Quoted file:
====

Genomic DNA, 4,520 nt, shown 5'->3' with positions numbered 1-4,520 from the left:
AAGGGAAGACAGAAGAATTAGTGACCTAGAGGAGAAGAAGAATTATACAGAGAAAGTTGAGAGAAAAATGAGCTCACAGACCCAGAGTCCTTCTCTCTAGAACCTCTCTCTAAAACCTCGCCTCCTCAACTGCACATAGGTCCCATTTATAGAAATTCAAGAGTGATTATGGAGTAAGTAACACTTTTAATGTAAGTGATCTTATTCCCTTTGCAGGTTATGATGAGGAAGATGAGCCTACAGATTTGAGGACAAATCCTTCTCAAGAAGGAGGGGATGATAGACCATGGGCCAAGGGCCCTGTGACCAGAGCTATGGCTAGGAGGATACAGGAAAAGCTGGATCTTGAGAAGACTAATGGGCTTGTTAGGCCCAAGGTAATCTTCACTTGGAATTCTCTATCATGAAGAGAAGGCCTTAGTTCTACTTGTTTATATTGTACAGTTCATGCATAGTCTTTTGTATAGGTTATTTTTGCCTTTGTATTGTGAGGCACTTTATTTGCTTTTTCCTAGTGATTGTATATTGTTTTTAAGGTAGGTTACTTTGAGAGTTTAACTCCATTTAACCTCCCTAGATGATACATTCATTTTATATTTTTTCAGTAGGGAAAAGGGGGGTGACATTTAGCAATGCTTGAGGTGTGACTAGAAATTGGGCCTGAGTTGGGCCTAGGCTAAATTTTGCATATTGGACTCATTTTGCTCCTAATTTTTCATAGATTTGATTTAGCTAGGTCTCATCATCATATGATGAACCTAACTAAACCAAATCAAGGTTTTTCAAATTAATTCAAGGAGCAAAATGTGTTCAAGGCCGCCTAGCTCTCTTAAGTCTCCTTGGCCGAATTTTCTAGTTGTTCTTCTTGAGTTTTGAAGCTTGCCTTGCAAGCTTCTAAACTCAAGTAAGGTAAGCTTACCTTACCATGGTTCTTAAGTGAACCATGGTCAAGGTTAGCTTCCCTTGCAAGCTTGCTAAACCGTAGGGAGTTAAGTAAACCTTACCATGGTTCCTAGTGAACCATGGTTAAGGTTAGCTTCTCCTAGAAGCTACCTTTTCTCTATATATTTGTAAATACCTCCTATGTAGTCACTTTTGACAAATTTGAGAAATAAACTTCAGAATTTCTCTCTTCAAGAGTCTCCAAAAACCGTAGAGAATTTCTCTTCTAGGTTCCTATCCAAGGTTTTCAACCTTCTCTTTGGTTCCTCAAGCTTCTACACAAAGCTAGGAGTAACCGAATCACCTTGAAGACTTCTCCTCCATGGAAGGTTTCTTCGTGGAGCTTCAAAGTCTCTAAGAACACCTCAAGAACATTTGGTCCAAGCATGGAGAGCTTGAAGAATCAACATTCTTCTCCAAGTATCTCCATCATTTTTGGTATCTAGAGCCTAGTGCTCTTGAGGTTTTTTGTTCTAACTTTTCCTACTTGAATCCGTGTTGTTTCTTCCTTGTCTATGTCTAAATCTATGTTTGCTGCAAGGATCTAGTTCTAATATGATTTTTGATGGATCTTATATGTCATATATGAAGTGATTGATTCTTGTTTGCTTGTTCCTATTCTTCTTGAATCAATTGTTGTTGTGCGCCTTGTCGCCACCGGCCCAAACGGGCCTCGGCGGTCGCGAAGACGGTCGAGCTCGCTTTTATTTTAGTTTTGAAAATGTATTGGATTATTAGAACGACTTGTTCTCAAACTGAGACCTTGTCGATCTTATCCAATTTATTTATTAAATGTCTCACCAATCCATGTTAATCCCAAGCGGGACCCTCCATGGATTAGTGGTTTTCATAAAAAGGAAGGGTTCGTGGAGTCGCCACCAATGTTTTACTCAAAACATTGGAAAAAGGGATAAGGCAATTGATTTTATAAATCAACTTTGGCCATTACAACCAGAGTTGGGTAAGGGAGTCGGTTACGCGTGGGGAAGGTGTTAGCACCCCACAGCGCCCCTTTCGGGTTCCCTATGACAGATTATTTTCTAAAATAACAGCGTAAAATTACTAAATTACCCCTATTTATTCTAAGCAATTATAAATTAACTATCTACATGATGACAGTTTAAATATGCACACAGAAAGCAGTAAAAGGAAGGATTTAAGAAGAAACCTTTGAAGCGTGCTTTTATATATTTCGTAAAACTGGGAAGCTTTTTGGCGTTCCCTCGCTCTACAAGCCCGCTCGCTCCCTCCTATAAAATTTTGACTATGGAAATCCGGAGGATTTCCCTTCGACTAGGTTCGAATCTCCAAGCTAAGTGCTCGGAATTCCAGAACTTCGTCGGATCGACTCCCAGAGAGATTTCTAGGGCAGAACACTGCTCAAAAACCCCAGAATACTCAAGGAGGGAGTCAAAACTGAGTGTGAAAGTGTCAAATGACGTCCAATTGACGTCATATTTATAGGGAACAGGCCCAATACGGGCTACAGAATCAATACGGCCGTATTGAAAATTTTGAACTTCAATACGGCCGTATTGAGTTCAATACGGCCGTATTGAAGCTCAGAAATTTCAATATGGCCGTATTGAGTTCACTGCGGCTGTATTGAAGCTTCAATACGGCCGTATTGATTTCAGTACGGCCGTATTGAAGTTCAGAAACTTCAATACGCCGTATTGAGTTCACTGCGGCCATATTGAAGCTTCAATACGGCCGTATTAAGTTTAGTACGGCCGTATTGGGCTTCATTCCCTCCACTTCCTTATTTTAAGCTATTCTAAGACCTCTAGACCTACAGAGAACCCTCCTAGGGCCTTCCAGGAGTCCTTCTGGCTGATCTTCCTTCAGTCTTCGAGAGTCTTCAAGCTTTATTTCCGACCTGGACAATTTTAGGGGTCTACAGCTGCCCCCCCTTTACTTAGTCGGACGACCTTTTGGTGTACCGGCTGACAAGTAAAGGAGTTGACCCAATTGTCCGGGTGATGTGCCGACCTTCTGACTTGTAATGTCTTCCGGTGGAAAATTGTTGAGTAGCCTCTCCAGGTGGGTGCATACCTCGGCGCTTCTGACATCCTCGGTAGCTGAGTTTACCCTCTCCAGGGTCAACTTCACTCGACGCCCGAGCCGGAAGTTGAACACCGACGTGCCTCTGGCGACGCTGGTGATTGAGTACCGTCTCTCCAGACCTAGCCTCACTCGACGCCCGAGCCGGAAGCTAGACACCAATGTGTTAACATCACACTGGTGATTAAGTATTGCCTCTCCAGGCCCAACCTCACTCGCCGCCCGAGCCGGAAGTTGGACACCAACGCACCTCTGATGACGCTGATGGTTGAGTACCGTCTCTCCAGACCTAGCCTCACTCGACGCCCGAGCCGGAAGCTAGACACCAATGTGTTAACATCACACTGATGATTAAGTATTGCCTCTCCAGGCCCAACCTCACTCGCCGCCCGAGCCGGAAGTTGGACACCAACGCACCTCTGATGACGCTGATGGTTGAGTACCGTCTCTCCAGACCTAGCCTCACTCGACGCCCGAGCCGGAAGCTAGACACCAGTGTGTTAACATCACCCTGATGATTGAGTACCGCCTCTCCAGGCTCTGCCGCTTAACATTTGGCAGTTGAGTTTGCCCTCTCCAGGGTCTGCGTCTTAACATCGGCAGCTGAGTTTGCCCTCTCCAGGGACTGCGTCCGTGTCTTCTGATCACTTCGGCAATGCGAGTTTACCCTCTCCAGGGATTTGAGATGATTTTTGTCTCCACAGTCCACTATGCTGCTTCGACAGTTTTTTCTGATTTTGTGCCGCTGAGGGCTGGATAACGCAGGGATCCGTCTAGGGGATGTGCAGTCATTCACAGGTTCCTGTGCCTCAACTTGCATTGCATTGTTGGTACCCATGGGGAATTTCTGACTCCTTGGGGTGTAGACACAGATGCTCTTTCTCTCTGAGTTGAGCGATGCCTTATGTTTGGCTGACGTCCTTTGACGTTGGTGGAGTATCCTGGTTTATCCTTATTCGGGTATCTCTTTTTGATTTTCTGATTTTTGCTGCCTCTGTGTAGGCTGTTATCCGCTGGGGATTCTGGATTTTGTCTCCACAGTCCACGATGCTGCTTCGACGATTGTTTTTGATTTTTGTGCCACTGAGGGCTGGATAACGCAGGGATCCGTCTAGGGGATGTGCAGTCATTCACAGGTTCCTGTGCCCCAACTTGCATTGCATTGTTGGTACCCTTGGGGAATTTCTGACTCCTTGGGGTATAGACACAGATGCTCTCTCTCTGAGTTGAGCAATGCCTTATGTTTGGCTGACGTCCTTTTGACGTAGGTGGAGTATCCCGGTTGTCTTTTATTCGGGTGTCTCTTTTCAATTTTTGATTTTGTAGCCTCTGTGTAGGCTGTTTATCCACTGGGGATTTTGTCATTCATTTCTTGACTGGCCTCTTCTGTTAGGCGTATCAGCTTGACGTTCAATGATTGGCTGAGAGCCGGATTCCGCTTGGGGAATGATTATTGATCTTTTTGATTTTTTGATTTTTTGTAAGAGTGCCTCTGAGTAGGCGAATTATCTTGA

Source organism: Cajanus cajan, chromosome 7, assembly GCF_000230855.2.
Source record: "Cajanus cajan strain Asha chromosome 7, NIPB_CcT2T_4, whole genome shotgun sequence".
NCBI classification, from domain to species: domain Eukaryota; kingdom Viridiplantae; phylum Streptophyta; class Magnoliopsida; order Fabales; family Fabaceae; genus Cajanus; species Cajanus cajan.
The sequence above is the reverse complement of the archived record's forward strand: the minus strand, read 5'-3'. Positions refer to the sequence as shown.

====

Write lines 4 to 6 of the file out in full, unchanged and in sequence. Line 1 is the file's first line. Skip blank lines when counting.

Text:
Source record: "Cajanus cajan strain Asha chromosome 7, NIPB_CcT2T_4, whole genome shotgun sequence".
NCBI classification, from domain to species: domain Eukaryota; kingdom Viridiplantae; phylum Streptophyta; class Magnoliopsida; order Fabales; family Fabaceae; genus Cajanus; species Cajanus cajan.
The sequence above is the reverse complement of the archived record's forward strand: the minus strand, read 5'-3'. Positions refer to the sequence as shown.